The alternative investment arena has experienced some tumultuous times recently, but continues to attract investors seeking asset class diversification and market outperformance. So what does the near future hold for fund firms? At this year’s SS&C Deliver, our annual client conference that attracted a record-breaking 1,300+ people from across the industry, we invited, John Budzyna, Managing Director of the alternatives practice at KPMG, to lead a discussion on trends in Alternatives with Michael Fastert of TIG Advisors and Daniel Nikci of Applied Fund Solutions to try and provide a glimpse into that crystal ball.
To set the stage, John pointed out a few present-day realities that most would agree on: margins are down, performance is under pressure, and the demographics of investors are changing. Dealing with multiple regulatory regimes around the world is driving up costs for many managers. Technology is becoming an increasing differentiator, a trend which may favor emerging firms over established players, whose legacy technology might make it difficult to adapt to change. These challenges are heightened with increased competition for front office talent, particularly quant skills.
The picture the panel painted largely reflected what was on the minds of the attendees. In real-time polling, performance and fee pressures were cited as the strongest headwinds facing alternative managers, with operational transformation also high among concerns.
On this last point, John expressed the belief that firms should “outsource everything, then take back what you need.” The industry needs to scale, and outsourcing is one way to achieve that. Moreover, investors will expect emerging managers to have institutional-caliber systems, which strengthens the case for outsourcing rather than trying to build a platform from scratch. With a proliferation of service providers, the outsourcing market is becoming more price competitive, which should work to the manager’s advantage.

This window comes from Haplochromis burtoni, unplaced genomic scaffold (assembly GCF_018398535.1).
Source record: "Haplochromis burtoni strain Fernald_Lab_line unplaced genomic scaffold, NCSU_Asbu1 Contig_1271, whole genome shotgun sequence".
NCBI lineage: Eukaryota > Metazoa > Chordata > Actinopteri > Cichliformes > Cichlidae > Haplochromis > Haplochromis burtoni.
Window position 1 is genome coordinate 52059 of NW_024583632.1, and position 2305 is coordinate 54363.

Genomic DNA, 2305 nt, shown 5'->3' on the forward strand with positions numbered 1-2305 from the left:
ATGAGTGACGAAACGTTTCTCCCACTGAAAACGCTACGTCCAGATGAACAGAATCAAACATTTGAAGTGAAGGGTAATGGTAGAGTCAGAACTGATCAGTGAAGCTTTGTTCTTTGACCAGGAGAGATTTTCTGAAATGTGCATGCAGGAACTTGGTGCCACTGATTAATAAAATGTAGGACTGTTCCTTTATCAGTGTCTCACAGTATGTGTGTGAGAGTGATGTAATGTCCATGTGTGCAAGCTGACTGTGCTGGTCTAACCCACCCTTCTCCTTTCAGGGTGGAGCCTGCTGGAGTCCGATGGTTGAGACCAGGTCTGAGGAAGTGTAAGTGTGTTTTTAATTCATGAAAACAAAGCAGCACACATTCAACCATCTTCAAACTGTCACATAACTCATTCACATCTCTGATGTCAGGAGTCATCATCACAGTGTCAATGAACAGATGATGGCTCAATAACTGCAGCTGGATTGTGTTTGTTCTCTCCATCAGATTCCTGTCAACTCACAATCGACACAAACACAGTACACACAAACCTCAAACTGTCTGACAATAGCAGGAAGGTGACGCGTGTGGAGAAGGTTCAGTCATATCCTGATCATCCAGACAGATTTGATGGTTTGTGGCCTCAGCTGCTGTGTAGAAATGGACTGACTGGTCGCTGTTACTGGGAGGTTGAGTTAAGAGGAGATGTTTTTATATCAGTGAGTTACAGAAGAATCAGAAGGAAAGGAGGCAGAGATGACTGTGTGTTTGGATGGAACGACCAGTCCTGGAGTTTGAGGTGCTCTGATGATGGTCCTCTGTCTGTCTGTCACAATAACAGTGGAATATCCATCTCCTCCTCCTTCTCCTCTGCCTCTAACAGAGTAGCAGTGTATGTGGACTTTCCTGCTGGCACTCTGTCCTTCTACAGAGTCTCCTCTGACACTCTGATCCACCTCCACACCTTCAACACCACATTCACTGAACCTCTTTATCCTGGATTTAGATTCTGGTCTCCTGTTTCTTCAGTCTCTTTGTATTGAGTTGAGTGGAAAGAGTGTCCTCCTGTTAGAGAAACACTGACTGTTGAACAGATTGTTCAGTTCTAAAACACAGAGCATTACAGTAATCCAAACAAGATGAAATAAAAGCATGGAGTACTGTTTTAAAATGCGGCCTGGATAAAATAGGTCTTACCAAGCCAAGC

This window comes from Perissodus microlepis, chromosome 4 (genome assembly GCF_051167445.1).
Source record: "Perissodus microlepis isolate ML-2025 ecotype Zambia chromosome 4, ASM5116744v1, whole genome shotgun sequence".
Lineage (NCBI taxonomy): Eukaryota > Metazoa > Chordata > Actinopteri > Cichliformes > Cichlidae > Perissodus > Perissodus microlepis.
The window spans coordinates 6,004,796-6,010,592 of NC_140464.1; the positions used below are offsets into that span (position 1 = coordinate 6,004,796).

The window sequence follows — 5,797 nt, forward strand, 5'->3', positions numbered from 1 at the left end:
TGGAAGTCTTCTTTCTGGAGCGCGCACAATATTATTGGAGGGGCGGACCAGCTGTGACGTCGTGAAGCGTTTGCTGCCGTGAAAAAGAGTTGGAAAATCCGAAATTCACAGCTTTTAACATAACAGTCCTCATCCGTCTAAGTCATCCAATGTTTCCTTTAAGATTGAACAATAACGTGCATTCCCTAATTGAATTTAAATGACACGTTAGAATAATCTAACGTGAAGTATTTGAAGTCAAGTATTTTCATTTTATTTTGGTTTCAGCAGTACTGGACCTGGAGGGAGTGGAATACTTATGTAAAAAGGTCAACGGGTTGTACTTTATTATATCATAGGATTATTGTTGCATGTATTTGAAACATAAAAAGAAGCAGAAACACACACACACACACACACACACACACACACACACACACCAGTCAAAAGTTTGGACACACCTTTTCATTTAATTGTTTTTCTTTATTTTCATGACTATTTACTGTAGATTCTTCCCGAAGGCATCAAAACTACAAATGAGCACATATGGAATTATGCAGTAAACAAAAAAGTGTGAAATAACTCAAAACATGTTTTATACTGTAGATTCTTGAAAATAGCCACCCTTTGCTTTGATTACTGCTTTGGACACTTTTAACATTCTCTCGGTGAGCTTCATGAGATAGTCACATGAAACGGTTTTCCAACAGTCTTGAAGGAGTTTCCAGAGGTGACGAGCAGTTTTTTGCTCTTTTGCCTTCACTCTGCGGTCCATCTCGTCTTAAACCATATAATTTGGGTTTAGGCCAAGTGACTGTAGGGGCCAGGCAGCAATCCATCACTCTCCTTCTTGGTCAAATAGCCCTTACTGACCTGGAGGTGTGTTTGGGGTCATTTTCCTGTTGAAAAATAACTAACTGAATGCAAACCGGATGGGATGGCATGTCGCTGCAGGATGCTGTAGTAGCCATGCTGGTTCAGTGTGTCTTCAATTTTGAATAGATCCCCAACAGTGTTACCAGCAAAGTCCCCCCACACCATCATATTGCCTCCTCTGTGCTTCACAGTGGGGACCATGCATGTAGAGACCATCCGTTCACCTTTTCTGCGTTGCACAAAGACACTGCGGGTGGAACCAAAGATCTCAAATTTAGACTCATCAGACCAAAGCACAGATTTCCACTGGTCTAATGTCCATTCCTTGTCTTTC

In the quest for alpha, more firms are turning to alternative data, which requires a whole new set of skills and expertise. Funds are finding themselves in competition with tech firms for data scientists who can interpret alternative data. Firms will also need to incorporate artificial intelligence into their technology plans, whether internally or through an external provider.
Interestingly, in another polling question, the audience cited technology as an opportunity. With investors looking for broader diversification, hedge funds need to be agile and have the flexibility to invest in different asset classes with technology influencing the investment strategy. Firms are looking to leverage artificial intelligence and robotic process automation (RPA) in their back- and middle-office operations, which again leads to the case for outsourcing: a technology or service provider can take on the responsibility of upgrading and maintaining systems and spread out the cost. With outsourcing, however, firms will still need the in-house, senior-level operational expertise to monitor and manage service provider relationships.
Finally, capital raising will likely continue to get more competitive. Firms will be challenged to differentiate themselves, while answering increasing investor demand for transparency and lower fees. Managers must be able to convince investors they have a long-term vision. Time spent on due diligence inquiries is bound to get longer, not shorter. The current environment puts a premium on investor relations and communications, and firms that want to stand out will need to be sure they are devoting adequate resources to those areas.
Empowering managers with the tools and technologies to drive their practice into the next decade is important as they continue to adapt to the rapidly changing landscape while developing investment strategies that lead to alpha generation and client satisfaction.